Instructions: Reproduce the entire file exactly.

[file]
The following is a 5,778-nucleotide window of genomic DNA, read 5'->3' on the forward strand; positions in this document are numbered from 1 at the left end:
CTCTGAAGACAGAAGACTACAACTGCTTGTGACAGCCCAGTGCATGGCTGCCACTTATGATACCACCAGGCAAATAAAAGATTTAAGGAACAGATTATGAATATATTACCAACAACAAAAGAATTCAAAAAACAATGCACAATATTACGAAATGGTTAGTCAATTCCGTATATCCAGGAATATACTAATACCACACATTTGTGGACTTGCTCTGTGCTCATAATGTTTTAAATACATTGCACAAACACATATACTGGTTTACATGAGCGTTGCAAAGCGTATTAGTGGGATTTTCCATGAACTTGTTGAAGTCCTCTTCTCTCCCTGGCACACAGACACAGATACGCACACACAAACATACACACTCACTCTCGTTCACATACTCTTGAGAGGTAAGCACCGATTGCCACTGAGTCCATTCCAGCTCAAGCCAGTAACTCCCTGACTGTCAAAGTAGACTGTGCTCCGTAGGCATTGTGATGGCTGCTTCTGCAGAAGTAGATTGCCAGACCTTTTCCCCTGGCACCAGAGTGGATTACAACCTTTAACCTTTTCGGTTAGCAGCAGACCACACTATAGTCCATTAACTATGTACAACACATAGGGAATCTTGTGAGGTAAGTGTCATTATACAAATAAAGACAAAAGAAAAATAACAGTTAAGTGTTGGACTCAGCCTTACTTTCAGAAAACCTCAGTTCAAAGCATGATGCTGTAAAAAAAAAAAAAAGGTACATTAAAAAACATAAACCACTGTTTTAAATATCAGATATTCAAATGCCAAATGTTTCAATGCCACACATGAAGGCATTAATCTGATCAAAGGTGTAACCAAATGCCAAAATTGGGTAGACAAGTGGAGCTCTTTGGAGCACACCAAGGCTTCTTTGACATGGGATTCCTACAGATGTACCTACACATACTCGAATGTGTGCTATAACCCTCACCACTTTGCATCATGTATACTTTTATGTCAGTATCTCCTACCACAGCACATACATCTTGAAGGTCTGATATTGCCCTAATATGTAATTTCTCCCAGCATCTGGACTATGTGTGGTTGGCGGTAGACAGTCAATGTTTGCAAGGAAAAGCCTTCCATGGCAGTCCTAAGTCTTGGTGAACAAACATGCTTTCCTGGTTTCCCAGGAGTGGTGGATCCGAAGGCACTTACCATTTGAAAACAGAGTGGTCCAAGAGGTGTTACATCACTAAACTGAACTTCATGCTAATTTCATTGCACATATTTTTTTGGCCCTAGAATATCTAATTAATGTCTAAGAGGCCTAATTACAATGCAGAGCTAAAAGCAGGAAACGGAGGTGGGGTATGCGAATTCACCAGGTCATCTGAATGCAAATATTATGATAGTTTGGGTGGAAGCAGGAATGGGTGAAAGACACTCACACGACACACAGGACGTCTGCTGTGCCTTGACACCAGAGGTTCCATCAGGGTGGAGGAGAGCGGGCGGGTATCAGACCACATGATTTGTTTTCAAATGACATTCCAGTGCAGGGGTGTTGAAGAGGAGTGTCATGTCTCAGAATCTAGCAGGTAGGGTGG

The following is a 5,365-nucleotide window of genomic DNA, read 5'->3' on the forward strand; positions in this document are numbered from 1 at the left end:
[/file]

The following is a 5,778-nucleotide window of genomic DNA, read 5'->3' on the forward strand; positions in this document are numbered from 1 at the left end:
CTCTGAAGACAGAAGACTACAACTGCTTGTGACAGCCCAGTGCATGGCTGCCACTTATGATACCACCAGGCAAATAAAAGATTTAAGGAACAGATTATGAATATATTACCAACAACAAAAGAATTCAAAAAACAATGCACAATATTACGAAATGGTTAGTCAATTCCGTATATCCAGGAATATACTAATACCACACATTTGTGGACTTGCTCTGTGCTCATAATGTTTTAAATACATTGCACAAACACATATACTGGTTTACATGAGCGTTGCAAAGCGTATTAGTGGGATTTTCCATGAACTTGTTGAAGTCCTCTTCTCTCCCTGGCACACAGACACAGATACGCACACACAAACATACACACTCACTCTCGTTCACATACTCTTGAGAGGTAAGCACCGATTGCCACTGAGTCCATTCCAGCTCAAGCCAGTAACTCCCTGACTGTCAAAGTAGACTGTGCTCCGTAGGCATTGTGATGGCTGCTTCTGCAGAAGTAGATTGCCAGACCTTTTCCCCTGGCACCAGAGTGGATTACAACCTTTAACCTTTTCGGTTAGCAGCAGACCACACTATAGTCCATTAACTATGTACAACACATAGGGAATCTTGTGAGGTAAGTGTCATTATACAAATAAAGACAAAAGAAAAATAACAGTTAAGTGTTGGACTCAGCCTTACTTTCAGAAAACCTCAGTTCAAAGCATGATGCTGTAAAAAAAAAAAAAAGGTACATTAAAAAACATAAACCACTGTTTTAAATATCAGATATTCAAATGCCAAATGTTTCAATGCCACACATGAAGGCATTAATCTGATCAAAGGTGTAACCAAATGCCAAAATTGGGTAGACAAGTGGAGCTCTTTGGAGCACACCAAGGCTTCTTTGACATGGGATTCCTACAGATGTACCTACACATACTCGAATGTGTGCTATAACCCTCACCACTTTGCATCATGTATACTTTTATGTCAGTATCTCCTACCACAGCACATACATCTTGAAGGTCTGATATTGCCCTAATATGTAATTTCTCCCAGCATCTGGACTATGTGTGGTTGGCGGTAGACAGTCAATGTTTGCAAGGAAAAGCCTTCCATGGCAGTCCTAAGTCTTGGTGAACAAACATGCTTTCCTGGTTTCCCAGGAGTGGTGGATCCGAAGGCACTTACCATTTGAAAACAGAGTGGTCCAAGAGGTGTTACATCACTAAACTGAACTTCATGCTAATTTCATTGCACATATTTTTTTGGCCCTAGAATATCTAATTAATGTCTAAGAGGCCTAATTACAATGCAGAGCTAAAAGCAGGAAACGGAGGTGGGGTATGCGAATTCACCAGGTCATCTGAATGCAAATATTATGATAGTTTGGGTGGAAGCAGGAATGGGTGAAAGACACTCACACGACACACAGGACGTCTGCTGTGCCTTGACACCAGAGGTTCCATCAGGGTGGAGGAGAGCGGGCGGGTATCAGACCACATGATTTGTTTTCAAATGACATTCCAGTGCAGGGGTGTTGAAGAGGAGTGTCATGTCTCAGAATCTAGCAGGTAGGGTGG

The following is a 5,365-nucleotide window of genomic DNA, read 5'->3' on the forward strand; positions in this document are numbered from 1 at the left end: